Manslaughter and homicide are terms that frequently appear in the news, but the distinction between the two is not always clear. Although both of these crimes involve the taking of a human life, there are specific requirements that dictate which of the two charges will apply.
Although the similarities between manslaughter and homicide are abundant, it is important to understand the differences. This is necessary to ensure a punishment that suits the crime. Further complicating matters is the fact that there are many different types of murder, just as there are various types of manslaughter. The following information will shed some light on this complicated issue.
What is Manslaughter?
Manslaughter is defined as the unlawful killing of another person without malice aforethought. Malice aforethought is a term of art that refers to the desire to do someone harm and then proceeding to carry out the harmful action. There are two main types of manslaughter: voluntary and involuntary.
- Voluntary manslaughter: This crime occurs “in the heat of the moment” and is sometimes referred to as a “crime of passion.” These terms describe the lack of malice aforethought that defines manslaughter charges. For example, if someone is provoked to such a degree that any reasonable person would be expected to react in a violent manner and the person causing the provocation is killed, a charge of voluntary manslaughter can be brought against the killer.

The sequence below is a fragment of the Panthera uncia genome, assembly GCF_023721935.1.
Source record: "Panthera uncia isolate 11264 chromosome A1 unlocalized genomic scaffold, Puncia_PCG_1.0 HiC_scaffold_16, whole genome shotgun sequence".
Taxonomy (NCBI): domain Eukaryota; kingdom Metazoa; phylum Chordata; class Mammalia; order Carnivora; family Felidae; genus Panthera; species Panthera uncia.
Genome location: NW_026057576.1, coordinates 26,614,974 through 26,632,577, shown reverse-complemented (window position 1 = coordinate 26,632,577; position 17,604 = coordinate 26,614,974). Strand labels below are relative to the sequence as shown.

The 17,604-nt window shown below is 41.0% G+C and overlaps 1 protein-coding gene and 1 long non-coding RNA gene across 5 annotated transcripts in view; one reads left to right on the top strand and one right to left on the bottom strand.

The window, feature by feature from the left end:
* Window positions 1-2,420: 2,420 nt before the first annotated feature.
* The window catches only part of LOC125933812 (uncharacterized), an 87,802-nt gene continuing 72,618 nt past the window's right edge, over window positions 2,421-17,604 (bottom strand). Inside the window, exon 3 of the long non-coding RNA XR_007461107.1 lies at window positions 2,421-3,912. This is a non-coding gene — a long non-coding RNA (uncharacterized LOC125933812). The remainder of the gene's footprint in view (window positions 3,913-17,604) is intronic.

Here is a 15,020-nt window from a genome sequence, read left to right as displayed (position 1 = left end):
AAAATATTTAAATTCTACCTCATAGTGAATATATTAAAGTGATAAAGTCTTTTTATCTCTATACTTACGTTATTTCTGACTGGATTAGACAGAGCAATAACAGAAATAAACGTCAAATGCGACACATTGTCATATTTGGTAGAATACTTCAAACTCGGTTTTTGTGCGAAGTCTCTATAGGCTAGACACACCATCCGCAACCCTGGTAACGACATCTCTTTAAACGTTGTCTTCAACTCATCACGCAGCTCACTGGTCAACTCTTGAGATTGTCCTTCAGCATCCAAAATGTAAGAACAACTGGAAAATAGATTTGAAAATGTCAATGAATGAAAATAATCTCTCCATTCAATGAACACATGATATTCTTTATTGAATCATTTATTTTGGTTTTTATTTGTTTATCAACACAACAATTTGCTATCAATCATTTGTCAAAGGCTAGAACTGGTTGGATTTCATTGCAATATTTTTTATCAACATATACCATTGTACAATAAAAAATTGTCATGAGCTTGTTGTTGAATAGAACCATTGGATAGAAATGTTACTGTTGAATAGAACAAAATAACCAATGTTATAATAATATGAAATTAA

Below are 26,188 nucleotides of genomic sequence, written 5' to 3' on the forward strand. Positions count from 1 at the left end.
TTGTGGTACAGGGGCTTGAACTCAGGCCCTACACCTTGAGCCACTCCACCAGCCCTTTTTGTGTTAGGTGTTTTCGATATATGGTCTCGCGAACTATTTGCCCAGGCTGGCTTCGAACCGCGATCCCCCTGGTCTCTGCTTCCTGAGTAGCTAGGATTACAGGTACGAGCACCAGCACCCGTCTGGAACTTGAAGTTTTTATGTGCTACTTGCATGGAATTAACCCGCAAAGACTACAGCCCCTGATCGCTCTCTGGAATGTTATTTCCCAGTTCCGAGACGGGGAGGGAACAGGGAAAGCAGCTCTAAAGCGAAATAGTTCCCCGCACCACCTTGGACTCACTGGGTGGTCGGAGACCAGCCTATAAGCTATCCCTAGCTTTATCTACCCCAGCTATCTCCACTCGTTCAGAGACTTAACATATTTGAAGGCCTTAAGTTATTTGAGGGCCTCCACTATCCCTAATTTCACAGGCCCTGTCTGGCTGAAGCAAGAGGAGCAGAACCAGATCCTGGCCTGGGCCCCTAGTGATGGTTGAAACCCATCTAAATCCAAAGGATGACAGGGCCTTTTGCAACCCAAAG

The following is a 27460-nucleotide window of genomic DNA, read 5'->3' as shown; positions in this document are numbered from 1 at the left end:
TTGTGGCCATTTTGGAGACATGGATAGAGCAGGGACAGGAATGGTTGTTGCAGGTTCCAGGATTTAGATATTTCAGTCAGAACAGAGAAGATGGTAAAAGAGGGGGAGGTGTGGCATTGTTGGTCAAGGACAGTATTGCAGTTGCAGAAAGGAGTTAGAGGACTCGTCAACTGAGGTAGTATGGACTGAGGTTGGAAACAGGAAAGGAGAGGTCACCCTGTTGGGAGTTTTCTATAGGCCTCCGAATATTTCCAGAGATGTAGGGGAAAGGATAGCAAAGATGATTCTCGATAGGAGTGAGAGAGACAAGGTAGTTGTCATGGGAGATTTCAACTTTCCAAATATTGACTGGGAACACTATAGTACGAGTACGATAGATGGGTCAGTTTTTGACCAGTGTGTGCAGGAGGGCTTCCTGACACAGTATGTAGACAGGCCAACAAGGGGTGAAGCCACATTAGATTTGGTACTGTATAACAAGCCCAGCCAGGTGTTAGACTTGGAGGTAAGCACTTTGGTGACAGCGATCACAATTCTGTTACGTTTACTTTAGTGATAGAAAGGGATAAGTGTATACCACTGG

- Involuntary manslaughter: This type of manslaughter occurs when the reckless, careless disregard for the safety of others results in one or more deaths. For example, a contractor who neglects to follow safety precautions at a construction site and inadvertently causes a fatal accident could be charged with involuntary manslaughter. A fatal drunk driving accident could also be considered involuntary manslaughter.
What is Homicide?
According to the Texas Penal Code, homicide, or murder, is a crime committed by someone who, with malice aforethought, sets out to do another person harm and then kills that person. There are several different classifications for homicide.
- First-degree murder: The most serious of murder charges occurs when someone makes a premeditated plan to end the life of another person and carries out that plan. This charge can also apply if the killing takes place during a dangerous felony crime or if the killer uses explosives.
- Second-degree murder: Although very similar to first-degree murder, second-degree murder typically lacks some of the definitive evidence of a first-degree charge. For example, the killer may have planned to do harm but not to kill, or they may have not premeditated their actions.
To learn more about the differences between manslaughter and homicide, consult with The Law Office of Matthew D. Sharp at 713-868-6100.